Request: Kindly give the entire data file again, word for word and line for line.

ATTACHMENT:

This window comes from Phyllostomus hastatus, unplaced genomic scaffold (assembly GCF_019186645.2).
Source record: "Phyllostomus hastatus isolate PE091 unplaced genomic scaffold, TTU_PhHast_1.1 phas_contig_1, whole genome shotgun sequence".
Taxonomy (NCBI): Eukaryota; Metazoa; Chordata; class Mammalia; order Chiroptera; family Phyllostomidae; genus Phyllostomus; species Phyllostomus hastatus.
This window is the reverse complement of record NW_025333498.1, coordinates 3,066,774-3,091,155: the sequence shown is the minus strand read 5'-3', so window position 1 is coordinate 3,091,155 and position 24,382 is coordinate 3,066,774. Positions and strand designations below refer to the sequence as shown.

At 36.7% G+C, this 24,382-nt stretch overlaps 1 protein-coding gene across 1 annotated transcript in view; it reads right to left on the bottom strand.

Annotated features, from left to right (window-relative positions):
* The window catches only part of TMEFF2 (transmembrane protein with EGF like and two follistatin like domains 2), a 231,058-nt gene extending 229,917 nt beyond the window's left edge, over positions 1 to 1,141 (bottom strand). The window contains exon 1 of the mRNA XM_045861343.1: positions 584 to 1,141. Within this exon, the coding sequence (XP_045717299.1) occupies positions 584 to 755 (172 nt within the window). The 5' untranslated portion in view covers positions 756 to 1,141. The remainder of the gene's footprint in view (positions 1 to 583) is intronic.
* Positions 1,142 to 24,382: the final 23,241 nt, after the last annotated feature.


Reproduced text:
This window comes from Phyllostomus hastatus, unplaced genomic scaffold (assembly GCF_019186645.2).
Source record: "Phyllostomus hastatus isolate PE091 unplaced genomic scaffold, TTU_PhHast_1.1 phas_contig_1, whole genome shotgun sequence".
Taxonomy (NCBI): Eukaryota; Metazoa; Chordata; class Mammalia; order Chiroptera; family Phyllostomidae; genus Phyllostomus; species Phyllostomus hastatus.
This window is the reverse complement of record NW_025333498.1, coordinates 3,066,774-3,091,155: the sequence shown is the minus strand read 5'-3', so window position 1 is coordinate 3,091,155 and position 24,382 is coordinate 3,066,774. Positions and strand designations below refer to the sequence as shown.

At 36.7% G+C, this 24,382-nt stretch overlaps 1 protein-coding gene across 1 annotated transcript in view; it reads right to left on the bottom strand.

Annotated features, from left to right (window-relative positions):
* The window catches only part of TMEFF2 (transmembrane protein with EGF like and two follistatin like domains 2), a 231,058-nt gene extending 229,917 nt beyond the window's left edge, over positions 1 to 1,141 (bottom strand). The window contains exon 1 of the mRNA XM_045861343.1: positions 584 to 1,141. Within this exon, the coding sequence (XP_045717299.1) occupies positions 584 to 755 (172 nt within the window). The 5' untranslated portion in view covers positions 756 to 1,141. The remainder of the gene's footprint in view (positions 1 to 583) is intronic.
* Positions 1,142 to 24,382: the final 23,241 nt, after the last annotated feature.